ACES 2018

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“I want to attend Lehigh University and …work at Warner Brothers.”

“My dream is to go to school at Wichita State University, live in dorms with five friends and fly to visit New York City.”

“My dream is to one day live with a buddy in an apartment in Colorado Springs, CO.

I plan on having lots of friends and working as a [national news] writer ….”

These are the voices of past ACES participants.  They all came to Temple to participate in ACES, Temple’s Augmentative Communication and Empowerment Supports summer institute.

ACES takes place every other year and it is time to start planning for participation in ACES 2018. The philosophy underlying ACES is communication through total immersion. Participants and tutors use their speech-generating devices all day long. Activities are centered on improving communicative competence and independence throughout the two week experience. This includes continuing to learn the “language” of their devices, as well as maintenance, and customization of their user interfaces.

ACES is presented by Pennsylvania’s Initiative on Assistive Technology (PIAT), a program of the Institute on Disabilities at Temple University. It is for young adults who use communication technology (speech generating devices). ACES helps to develop and refine their skills for effective communication and self advocacy at home, school, work and in the community.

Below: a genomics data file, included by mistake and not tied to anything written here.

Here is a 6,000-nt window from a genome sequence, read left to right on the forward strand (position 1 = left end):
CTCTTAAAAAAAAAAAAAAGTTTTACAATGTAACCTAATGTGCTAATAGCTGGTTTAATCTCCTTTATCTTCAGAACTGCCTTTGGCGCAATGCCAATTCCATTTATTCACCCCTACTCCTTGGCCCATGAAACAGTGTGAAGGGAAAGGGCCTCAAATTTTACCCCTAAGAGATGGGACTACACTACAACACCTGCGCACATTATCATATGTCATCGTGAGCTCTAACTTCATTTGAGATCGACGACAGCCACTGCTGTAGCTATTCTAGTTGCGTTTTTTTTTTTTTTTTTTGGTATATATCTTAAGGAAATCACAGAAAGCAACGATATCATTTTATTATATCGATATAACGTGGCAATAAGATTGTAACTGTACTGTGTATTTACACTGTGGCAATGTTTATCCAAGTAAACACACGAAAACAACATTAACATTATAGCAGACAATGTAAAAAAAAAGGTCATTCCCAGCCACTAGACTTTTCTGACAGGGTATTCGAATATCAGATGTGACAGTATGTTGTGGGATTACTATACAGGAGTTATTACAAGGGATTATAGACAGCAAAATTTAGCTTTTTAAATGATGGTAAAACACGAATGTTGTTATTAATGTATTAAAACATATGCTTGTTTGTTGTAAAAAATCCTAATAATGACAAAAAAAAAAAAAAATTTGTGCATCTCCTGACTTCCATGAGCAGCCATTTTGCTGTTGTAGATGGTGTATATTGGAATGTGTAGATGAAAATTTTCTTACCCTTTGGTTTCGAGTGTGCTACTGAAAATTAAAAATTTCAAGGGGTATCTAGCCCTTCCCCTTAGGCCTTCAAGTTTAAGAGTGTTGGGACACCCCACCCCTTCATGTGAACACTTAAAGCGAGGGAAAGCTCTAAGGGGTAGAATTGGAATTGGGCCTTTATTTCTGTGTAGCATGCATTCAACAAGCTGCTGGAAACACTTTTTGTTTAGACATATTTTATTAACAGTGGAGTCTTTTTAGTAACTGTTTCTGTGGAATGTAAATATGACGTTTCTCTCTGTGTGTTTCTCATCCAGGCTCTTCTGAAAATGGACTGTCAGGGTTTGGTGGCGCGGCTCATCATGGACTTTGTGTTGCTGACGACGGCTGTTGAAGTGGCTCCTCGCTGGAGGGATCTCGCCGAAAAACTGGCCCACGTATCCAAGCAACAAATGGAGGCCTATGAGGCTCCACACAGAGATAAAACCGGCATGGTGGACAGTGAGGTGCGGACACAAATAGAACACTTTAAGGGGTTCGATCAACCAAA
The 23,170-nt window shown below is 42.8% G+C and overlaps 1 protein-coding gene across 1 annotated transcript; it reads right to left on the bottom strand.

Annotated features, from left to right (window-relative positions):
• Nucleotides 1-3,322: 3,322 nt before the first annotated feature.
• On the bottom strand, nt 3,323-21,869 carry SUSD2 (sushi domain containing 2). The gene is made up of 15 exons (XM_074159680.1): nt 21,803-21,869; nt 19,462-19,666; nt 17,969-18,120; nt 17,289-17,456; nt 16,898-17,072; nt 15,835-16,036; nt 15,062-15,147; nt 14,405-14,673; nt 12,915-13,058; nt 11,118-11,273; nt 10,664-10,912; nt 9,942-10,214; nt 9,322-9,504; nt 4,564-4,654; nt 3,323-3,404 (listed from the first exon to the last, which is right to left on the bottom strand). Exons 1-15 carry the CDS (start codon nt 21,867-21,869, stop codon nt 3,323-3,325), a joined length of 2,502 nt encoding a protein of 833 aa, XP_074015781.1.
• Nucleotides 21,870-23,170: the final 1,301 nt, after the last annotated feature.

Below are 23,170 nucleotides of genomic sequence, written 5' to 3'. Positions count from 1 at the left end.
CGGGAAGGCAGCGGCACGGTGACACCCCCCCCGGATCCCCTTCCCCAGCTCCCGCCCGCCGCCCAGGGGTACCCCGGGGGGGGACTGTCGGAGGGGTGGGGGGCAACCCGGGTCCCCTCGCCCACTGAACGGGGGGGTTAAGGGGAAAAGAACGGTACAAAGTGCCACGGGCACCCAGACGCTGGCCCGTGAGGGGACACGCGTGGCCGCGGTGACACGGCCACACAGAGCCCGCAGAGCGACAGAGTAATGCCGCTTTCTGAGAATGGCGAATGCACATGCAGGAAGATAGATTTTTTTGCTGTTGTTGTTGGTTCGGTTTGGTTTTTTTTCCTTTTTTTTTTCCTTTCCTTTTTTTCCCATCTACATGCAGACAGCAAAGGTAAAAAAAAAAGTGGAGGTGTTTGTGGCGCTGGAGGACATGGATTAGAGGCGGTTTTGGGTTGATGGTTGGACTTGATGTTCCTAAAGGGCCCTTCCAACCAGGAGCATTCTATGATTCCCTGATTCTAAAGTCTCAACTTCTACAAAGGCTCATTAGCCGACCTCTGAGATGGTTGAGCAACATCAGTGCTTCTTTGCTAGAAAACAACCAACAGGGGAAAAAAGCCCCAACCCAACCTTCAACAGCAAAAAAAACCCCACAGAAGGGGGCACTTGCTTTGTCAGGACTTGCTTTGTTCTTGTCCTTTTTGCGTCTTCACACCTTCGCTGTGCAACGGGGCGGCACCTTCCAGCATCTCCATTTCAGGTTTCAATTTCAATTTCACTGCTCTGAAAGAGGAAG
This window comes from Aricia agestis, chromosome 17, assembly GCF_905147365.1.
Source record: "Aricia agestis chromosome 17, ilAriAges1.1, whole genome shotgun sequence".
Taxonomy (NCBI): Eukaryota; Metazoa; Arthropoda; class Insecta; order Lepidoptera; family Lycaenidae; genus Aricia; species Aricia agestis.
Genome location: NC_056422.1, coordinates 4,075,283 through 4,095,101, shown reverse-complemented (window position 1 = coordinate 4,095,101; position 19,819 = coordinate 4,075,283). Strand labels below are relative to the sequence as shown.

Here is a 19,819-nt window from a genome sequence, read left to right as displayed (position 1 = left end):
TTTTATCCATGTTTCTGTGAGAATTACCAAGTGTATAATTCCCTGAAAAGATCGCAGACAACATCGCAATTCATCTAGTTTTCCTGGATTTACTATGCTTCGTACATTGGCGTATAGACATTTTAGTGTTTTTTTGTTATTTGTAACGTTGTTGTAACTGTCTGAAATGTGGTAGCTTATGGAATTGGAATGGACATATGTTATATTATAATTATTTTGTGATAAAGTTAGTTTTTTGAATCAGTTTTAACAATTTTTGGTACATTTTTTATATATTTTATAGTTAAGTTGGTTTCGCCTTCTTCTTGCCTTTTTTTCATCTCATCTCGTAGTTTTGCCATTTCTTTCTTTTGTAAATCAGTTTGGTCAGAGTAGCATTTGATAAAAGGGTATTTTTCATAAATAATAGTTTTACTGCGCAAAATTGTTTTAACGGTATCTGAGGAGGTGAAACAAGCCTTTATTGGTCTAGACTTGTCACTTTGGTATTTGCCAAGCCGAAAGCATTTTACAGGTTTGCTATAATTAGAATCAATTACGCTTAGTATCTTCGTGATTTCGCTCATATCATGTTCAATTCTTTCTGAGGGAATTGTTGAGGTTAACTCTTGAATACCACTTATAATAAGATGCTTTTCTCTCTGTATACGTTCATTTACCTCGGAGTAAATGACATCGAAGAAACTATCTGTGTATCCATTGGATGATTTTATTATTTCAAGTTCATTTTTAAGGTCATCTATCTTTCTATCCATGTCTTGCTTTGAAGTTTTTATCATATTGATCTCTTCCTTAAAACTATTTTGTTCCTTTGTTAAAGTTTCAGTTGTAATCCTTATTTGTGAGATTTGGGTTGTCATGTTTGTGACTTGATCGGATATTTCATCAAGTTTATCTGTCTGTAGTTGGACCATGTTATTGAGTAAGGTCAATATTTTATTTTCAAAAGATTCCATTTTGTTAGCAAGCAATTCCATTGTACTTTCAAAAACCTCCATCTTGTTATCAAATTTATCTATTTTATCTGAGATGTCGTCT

The focus of ACES is the transition to adulthood. The aim of the 12 day institute is to empower these young adults to advocate for themselves. Over the course of two weeks, they develop a vision for the future and an action plan. This may entail planning for employment, for independent living with supports, or continuing on to higher education.

Interested? Do you know an AAC user who could benefit?  Send an email to or contact Russel Goldstein at


Kathryn Helland

Kathryn is a certified speech-language pathologist and works with children and adults with complex communication needs. She has been with the TechOWL team since 2015 and is currently working on her doctorate. She would like to examine how to best support AAC users in higher education.

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